The pilot's seat was designed to accommodate either a seat or back type parachute, but the bucket had no fore or aft movement and adjustments had to be made on the rudder pedals to accommodate the very large man more comfortably. The seat could, however, be raised and this was an advantage when taxing. The back of the seat was armored and the pilot was afforded additional protection by a steel panel aft of the engine and a bullet-proof windshield in front of him.
The Mustang was such a clean design that it would quickly pick up speed in a dive and if you weren't careful you could get into compressibility. The airspeed indicator was red-lined at 500 mph but, of course, at high altitude you could be hitting the 500 figure when the dial only showed 300 mph. A lot of men got killed because they didn't compensate for altitude, got into a high speed dive at 30,000 ft or more and suddenly found the aircraft in compressibility when the pointer was still way below the red line. The Mustang was tough, but if you got into man uncontrollable dive it only took a heavy hand on the stick to shed wings and tailplane.
How a Mustang behaved in a stall depended very much on its loading. Clean and with no fuel in the rear tank the stall was fairly gentle and recovery quite comfortable. Spins in a '51 were to be avoided. Even a power-off spin was nasty, the nose snapping up and down all the time. I never got into a power spin, but understand you were lucky if you came out alive.
Chip and company,
The Tuskegee Airmen were the famed, all-black flying unit formed and trained in Tuskegee Alabama. They were first deployed to Morocco in April of 1941, and on 2 June 1943 saw their first action of the war strafing German positions on the island of Pantelleria. On 2 July, Lt Charles Hall scored the first of many aerial victories for the famous Red Tails, downing a Focke-Wulf 190. In Africa, they operated both lightly armed and underpowered P-39 Airacobras and battle-weary P-47 Thunderbolts, seeing little real action against the enemy because of the segregation policies of the time.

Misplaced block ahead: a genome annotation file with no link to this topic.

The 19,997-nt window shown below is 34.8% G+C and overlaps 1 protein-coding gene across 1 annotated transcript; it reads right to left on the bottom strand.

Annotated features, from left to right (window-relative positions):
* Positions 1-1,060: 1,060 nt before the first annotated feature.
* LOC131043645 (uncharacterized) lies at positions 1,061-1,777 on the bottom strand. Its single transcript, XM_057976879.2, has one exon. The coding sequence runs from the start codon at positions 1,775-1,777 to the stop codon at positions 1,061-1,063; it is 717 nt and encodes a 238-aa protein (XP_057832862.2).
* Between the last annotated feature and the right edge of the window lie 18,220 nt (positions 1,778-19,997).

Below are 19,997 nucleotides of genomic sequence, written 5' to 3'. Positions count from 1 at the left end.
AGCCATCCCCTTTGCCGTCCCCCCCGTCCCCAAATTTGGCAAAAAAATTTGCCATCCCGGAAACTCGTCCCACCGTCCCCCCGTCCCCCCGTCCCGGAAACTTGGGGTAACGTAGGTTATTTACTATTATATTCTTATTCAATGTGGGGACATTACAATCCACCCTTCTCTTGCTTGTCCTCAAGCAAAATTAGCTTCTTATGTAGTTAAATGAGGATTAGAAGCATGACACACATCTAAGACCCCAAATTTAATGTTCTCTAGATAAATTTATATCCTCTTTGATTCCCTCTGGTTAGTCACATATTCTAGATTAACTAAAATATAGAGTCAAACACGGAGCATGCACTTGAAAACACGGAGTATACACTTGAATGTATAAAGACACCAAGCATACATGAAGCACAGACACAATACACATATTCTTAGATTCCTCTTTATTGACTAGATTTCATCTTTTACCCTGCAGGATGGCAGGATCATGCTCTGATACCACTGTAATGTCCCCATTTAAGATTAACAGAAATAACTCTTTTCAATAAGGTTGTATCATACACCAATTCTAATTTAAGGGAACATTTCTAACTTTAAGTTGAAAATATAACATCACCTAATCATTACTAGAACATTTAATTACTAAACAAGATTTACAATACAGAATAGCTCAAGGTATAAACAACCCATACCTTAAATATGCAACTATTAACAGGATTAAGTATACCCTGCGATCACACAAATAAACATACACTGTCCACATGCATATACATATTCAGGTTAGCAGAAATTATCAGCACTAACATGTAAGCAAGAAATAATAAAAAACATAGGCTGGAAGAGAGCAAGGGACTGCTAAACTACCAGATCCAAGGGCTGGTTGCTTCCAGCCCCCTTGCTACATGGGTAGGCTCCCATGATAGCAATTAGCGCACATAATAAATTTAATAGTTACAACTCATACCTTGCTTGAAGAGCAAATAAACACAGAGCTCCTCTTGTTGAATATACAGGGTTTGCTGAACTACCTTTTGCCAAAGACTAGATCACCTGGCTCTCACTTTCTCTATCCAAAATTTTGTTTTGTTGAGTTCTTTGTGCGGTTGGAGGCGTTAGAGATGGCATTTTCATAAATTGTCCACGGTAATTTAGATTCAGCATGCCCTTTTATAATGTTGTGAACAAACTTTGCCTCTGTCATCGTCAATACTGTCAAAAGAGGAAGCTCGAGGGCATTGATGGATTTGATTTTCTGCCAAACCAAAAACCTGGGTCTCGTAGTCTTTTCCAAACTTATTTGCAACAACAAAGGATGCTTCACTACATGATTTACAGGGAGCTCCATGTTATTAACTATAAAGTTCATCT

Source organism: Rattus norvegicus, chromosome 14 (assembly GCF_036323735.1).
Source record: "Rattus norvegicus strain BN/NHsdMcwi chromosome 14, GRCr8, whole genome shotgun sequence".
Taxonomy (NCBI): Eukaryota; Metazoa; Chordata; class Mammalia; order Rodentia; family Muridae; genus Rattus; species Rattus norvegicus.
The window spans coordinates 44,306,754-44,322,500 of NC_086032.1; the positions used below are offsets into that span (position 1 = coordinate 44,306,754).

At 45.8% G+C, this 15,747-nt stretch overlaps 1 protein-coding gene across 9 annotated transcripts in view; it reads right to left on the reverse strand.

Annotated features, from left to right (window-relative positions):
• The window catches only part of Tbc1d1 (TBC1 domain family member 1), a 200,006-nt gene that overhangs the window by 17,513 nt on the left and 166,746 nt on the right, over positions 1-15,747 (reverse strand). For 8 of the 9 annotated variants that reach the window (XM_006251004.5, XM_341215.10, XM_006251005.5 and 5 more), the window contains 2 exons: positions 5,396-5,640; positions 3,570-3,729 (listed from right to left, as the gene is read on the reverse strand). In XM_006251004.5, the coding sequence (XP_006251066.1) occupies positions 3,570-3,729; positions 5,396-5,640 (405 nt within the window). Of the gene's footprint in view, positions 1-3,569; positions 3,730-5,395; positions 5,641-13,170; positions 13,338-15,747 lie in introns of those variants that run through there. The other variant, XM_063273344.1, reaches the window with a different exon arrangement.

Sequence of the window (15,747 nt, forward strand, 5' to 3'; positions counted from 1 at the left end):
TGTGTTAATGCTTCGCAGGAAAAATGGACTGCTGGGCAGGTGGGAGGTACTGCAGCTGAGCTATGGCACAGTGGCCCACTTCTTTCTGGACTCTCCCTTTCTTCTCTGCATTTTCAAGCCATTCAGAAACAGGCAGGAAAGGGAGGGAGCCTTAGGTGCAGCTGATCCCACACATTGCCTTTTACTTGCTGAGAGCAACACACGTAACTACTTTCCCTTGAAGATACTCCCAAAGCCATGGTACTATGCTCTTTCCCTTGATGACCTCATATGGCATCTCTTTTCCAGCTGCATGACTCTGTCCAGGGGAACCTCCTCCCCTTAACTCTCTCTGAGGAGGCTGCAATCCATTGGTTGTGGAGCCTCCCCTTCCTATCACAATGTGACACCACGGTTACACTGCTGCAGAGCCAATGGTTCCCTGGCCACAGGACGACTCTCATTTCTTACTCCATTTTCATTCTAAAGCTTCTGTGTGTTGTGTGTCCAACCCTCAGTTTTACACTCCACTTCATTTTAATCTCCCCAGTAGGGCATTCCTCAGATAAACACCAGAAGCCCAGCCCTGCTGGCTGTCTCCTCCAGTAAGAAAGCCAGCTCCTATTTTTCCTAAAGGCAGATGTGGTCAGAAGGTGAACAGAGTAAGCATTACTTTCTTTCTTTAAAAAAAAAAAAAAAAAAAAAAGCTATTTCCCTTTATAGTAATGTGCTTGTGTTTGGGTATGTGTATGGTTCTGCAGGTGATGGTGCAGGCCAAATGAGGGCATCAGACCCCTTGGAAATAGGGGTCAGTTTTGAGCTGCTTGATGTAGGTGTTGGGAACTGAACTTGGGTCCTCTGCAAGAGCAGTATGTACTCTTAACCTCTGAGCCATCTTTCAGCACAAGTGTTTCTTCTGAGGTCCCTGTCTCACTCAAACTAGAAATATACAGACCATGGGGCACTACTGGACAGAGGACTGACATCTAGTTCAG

Many top E.T.O. aces flew the Mustang, including
Colonel Donald Blakeslee (15 victories) and C.O. of the famous 4th Fighter Group (which destroyed over
1,000 German aircraft, more than any other American fighter group in WW II), Captain Don Gentile
(35 victories), Captain John Godfrey (31 victories), and Chuck Yeager (who later broke the sound barrier in the Bell X-1, and ended his military career as a Brigadier General). Also Colonel
Eagleston (23 victories), commander of the 354th Fighter Group of the Ninth Tactical Air Force, and top
ace of the 9th. Also in the 9th was
Major James Howard, the only American ace in both theaters of the war (6 victories in China flying P-40's, and 6 victories in Europe flying P-51's).
This glorious airplane came about when the British contacted North American Aviation in 1940, with a request to build fighters for the RAF. North American was willing, but the Spitfire was not well suited to NAA production techniques, so they offered to design and build a new fighter that would meet British requirements, and be easier to mass produce. The British accepted and the rest, as they say, is history. In only 100 days NAA rolled out the first prototype Mustang. By November 1941, the first of over 600 aircraft produced under British contract were delivered to the RAF.
The streamlined new fighter incorporated some